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Times / Places To Avoid (in History)

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posted on Feb, 15 2022 @ 01:27 PM
some places / times I would not want to have been in

China 1960s ('Great Leap Forward')
Mao Tse Zung decided to upgrade China's agriculture and rural industry.

Mao decreed that efforts to multiply grain yields and bring industry to the countryside should be increased. Local officials were fearful of Anti-Rightist Campaigns and they competed to fulfill or over-fulfill quotas which were based on Mao's exaggerated claims, collecting non-existent "surpluses" and leaving farmers to starve. Higher officials did not dare to report the economic disaster which was being caused by these policies, and national officials, blaming bad weather for the decline in food output, took little or no action. Millions of people died in China during the Great Leap, with estimates ranging from 15 to 55 million, making the Great Chinese Famine the largest or second-largest famine in human history.

the food situation, already iffy, got worse.

Mao followed this up with a 'Cultural Revolution'

The Cultural Revolution was characterized by violence and chaos. Death toll estimates vary widely, with roughly 250,000 to 20 million people perishing during the Revolution, a number comparable to various disasters in China by death toll. Beginning with the Red August of Beijing, massacres took place nationwide, including the Guangxi Massacre; the Inner Mongolia incident; the Guangdong Massacre; the Yunnan Massacres; and the Hunan Massacres. Red Guards destroyed historical relics and artifacts, as well as ransacking cultural and religious sites. The 1975 Banqiao Dam failure, one of the world's greatest technological catastrophes, also occurred during the Cultural Revolution. Meanwhile, tens of millions of people were persecuted: senior officials, most notably Chinese president Liu Shaoqi, along with Deng Xiaoping, Peng Dehuai, and He Long, were purged or exiled; millions were accused of being members of the Five Black Categories, suffering public humiliation, imprisonment, torture, hard labor, seizure of property, and sometimes execution or harassment into suicide; intellectuals were considered the "Stinking Old Ninth" and were widely persecuted—notable scholars and scientists such as Lao She, Fu Lei, Yao Tongbin, and Zhao Jiuzhang were killed or committed suicide. Schools and universities were closed with the college entrance exams cancelled. Over 10 million urban intellectual youths were sent to the countryside in the Down to the Countryside Movement.

horrible time. perfectly innocent and cooperative people were harrassed or even killed.

dictatorships are bad enough. incompetent dictatorships are real nightmarish.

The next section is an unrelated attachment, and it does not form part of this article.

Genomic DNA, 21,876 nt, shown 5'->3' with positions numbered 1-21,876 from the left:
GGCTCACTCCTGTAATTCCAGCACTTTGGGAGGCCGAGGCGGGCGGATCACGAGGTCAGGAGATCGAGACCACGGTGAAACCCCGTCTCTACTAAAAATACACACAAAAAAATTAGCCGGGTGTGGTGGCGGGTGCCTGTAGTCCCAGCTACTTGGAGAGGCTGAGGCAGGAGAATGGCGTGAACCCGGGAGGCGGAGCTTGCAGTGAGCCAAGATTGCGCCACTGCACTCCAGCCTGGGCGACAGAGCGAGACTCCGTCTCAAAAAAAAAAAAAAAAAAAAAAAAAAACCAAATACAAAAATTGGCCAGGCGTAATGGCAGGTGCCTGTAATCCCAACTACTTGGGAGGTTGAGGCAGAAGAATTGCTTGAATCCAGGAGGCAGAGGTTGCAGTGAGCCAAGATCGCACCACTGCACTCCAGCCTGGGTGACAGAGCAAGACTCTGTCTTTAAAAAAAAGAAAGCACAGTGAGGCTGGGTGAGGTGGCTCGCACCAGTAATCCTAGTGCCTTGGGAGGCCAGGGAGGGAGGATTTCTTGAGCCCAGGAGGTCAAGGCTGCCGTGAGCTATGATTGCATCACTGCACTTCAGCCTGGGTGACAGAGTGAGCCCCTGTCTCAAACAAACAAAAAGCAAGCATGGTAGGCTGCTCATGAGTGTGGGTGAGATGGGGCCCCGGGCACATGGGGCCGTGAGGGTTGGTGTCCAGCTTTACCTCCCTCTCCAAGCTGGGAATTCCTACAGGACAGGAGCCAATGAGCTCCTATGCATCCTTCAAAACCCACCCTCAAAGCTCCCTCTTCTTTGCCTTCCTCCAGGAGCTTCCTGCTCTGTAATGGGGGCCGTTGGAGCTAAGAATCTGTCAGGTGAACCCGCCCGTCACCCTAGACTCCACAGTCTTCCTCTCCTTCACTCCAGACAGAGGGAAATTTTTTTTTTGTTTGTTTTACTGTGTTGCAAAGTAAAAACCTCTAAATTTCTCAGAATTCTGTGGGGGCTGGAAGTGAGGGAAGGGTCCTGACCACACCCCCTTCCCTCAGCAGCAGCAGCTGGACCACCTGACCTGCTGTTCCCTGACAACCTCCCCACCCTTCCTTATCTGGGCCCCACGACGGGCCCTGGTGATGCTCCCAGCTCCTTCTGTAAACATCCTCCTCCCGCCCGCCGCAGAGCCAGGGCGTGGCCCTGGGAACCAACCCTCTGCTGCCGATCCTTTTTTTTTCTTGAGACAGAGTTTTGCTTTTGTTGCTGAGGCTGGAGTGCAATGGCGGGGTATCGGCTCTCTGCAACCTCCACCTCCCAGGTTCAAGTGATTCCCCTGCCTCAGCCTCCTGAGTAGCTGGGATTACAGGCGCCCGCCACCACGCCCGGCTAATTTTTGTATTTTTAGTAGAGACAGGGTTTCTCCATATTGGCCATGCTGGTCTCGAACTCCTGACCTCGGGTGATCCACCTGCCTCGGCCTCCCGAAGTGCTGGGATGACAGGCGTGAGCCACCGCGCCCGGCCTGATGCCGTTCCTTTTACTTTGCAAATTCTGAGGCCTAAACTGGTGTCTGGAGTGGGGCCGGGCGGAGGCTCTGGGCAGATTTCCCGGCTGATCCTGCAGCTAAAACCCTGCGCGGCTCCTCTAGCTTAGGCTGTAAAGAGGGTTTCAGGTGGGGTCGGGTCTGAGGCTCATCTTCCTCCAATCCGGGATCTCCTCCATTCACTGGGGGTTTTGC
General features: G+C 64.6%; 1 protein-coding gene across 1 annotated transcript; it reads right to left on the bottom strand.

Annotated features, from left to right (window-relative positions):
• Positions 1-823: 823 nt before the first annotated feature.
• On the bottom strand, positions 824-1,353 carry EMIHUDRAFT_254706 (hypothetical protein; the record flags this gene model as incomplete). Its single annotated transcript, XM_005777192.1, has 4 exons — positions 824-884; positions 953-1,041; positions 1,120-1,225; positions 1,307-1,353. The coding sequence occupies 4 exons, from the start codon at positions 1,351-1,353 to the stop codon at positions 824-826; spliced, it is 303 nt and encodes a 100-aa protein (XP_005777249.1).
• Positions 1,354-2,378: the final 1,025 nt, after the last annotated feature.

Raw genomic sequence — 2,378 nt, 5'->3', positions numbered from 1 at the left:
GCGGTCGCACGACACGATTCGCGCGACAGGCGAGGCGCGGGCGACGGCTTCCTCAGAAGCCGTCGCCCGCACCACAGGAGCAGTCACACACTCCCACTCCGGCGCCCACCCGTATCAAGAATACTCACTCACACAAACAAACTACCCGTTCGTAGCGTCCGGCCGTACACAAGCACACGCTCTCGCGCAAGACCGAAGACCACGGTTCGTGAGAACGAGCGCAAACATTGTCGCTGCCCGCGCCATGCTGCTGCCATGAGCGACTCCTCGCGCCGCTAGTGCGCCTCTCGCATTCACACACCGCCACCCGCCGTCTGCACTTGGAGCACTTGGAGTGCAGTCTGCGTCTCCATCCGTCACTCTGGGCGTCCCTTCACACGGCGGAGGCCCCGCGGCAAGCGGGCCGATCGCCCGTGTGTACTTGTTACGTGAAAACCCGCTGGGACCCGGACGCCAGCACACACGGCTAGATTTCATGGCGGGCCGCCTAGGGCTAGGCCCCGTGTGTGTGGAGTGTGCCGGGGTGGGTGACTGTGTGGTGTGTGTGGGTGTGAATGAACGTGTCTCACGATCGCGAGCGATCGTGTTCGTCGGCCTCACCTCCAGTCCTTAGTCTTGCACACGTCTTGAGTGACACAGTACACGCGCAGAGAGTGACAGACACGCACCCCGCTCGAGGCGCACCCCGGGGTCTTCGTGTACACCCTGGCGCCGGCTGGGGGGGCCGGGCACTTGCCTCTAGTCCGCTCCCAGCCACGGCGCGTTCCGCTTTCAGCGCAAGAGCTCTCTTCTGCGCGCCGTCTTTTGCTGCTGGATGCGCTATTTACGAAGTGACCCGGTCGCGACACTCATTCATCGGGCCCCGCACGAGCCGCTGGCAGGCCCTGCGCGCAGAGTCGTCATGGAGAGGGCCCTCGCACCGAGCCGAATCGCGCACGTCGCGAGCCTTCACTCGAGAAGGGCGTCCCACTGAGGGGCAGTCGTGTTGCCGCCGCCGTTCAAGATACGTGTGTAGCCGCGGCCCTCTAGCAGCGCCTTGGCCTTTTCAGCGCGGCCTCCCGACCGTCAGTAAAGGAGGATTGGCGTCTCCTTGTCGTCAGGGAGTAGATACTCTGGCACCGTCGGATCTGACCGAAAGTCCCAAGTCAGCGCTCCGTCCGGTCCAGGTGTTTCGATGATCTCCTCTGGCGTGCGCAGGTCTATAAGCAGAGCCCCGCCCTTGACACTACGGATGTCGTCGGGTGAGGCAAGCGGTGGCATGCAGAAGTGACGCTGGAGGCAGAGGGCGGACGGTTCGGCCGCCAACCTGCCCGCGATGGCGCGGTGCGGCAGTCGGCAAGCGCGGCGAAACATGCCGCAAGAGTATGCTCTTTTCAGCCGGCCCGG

I don't think losing a war would have damaged China as much as their own policies of that era. they were a laughable third-world clown show for years.

edit on 01032020 by ElGoobero because: add sources

posted on Feb, 15 2022 @ 02:12 PM
Bengal Province, India, WWII

War, then as now, disrupted the food supply.
the governments in India, national and provincial, decreed that each state would be self-sufficient in food. this proved to be disastrous for highly populated Bengal.
those with food held it waiting for higher prices. other areas refused to share.
Bengal particularly depended on rice from Burma, now not available.

London was not helpful. Food for India was low on the shipping priority list; Churchill supposedly grumbled "If India is having a famine why hasn't Gandhi starved to death?"
General Sir Archibald Wavell finally forced London's hand by pointing out that this hunger would seriously impact the morale of the thousands of Indians serving in His Majesty's Army.

an estimated one and a half million people starved in 1942-1943; Bengal ultimately suffered about three million deaths from famine and resulting malnutrition and disease.
edit on 01032020 by ElGoobero because: add content

edit on 01032020 by ElGoobero because: (no reason given)

posted on Feb, 15 2022 @ 02:31 PM
Southeastern part of what is now the USA
during the Colonial era.

Europe's underclass was land-hungry, and the settling of North America promised new and better lives.

a fair amount of the impoverished went to the Americas under the Indenture system; the peasant would get transport to the Americas, work for seven years for a plantation owner (or other enterprise), and receive land and materials for his own farm.

In fact, life in Europe did not prepare one for the Americas. Incredible long hot humid disease-filled summers weakened and killed many. the backbreaking labor of clearing land and working labor-intensive crops like tobacco made these indentures even less appealing. a great many ran off.
in fact, the soil was good, and tobacco and similar crops were profitable.